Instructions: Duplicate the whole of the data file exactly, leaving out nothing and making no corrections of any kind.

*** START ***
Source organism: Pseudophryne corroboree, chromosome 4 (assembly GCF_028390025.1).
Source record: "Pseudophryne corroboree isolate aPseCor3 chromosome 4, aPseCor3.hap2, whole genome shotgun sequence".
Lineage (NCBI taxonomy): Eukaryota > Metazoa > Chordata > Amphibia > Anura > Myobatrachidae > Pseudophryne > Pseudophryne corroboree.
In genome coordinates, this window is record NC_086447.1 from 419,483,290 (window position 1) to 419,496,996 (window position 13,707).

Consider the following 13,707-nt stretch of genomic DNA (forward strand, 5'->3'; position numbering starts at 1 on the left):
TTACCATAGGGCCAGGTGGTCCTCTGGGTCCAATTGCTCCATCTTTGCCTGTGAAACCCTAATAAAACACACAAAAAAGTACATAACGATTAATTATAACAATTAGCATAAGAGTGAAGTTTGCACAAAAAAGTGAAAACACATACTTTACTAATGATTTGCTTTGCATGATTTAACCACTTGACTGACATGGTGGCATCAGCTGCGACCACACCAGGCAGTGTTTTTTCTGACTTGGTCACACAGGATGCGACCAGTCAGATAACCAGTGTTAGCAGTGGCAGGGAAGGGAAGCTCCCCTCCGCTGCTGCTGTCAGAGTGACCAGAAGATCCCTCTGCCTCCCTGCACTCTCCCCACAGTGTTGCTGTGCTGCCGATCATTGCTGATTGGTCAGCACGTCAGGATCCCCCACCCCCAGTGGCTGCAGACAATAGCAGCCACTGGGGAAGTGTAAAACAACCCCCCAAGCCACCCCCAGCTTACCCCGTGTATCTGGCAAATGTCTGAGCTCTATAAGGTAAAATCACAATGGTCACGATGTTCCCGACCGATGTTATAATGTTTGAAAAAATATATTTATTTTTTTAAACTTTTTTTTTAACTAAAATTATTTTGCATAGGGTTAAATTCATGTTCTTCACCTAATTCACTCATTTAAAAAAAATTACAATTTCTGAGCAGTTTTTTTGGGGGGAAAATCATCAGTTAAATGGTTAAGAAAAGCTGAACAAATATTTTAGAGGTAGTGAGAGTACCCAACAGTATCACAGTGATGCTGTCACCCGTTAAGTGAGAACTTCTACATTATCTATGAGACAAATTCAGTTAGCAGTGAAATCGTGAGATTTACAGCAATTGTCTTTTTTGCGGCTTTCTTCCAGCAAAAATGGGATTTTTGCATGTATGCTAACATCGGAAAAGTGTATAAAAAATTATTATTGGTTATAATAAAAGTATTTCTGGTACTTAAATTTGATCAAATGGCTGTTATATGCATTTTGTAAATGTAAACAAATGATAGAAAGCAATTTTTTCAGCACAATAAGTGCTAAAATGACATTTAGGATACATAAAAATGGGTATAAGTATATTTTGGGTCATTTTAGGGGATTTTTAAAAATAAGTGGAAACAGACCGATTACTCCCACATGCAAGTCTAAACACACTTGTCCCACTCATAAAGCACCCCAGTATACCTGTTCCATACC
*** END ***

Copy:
Source organism: Pseudophryne corroboree, chromosome 4 (assembly GCF_028390025.1).
Source record: "Pseudophryne corroboree isolate aPseCor3 chromosome 4, aPseCor3.hap2, whole genome shotgun sequence".
Lineage (NCBI taxonomy): Eukaryota > Metazoa > Chordata > Amphibia > Anura > Myobatrachidae > Pseudophryne > Pseudophryne corroboree.
In genome coordinates, this window is record NC_086447.1 from 419,483,290 (window position 1) to 419,496,996 (window position 13,707).

Consider the following 13,707-nt stretch of genomic DNA (forward strand, 5'->3'; position numbering starts at 1 on the left):
TTACCATAGGGCCAGGTGGTCCTCTGGGTCCAATTGCTCCATCTTTGCCTGTGAAACCCTAATAAAACACACAAAAAAGTACATAACGATTAATTATAACAATTAGCATAAGAGTGAAGTTTGCACAAAAAAGTGAAAACACATACTTTACTAATGATTTGCTTTGCATGATTTAACCACTTGACTGACATGGTGGCATCAGCTGCGACCACACCAGGCAGTGTTTTTTCTGACTTGGTCACACAGGATGCGACCAGTCAGATAACCAGTGTTAGCAGTGGCAGGGAAGGGAAGCTCCCCTCCGCTGCTGCTGTCAGAGTGACCAGAAGATCCCTCTGCCTCCCTGCACTCTCCCCACAGTGTTGCTGTGCTGCCGATCATTGCTGATTGGTCAGCACGTCAGGATCCCCCACCCCCAGTGGCTGCAGACAATAGCAGCCACTGGGGAAGTGTAAAACAACCCCCCAAGCCACCCCCAGCTTACCCCGTGTATCTGGCAAATGTCTGAGCTCTATAAGGTAAAATCACAATGGTCACGATGTTCCCGACCGATGTTATAATGTTTGAAAAAATATATTTATTTTTTTAAACTTTTTTTTTAACTAAAATTATTTTGCATAGGGTTAAATTCATGTTCTTCACCTAATTCACTCATTTAAAAAAAATTACAATTTCTGAGCAGTTTTTTTGGGGGGAAAATCATCAGTTAAATGGTTAAGAAAAGCTGAACAAATATTTTAGAGGTAGTGAGAGTACCCAACAGTATCACAGTGATGCTGTCACCCGTTAAGTGAGAACTTCTACATTATCTATGAGACAAATTCAGTTAGCAGTGAAATCGTGAGATTTACAGCAATTGTCTTTTTTGCGGCTTTCTTCCAGCAAAAATGGGATTTTTGCATGTATGCTAACATCGGAAAAGTGTATAAAAAATTATTATTGGTTATAATAAAAGTATTTCTGGTACTTAAATTTGATCAAATGGCTGTTATATGCATTTTGTAAATGTAAACAAATGATAGAAAGCAATTTTTTCAGCACAATAAGTGCTAAAATGACATTTAGGATACATAAAAATGGGTATAAGTATATTTTGGGTCATTTTAGGGGATTTTTAAAAATAAGTGGAAACAGACCGATTACTCCCACATGCAAGTCTAAACACACTTGTCCCACTCATAAAGCACCCCAGTATACCTGTTCCATACC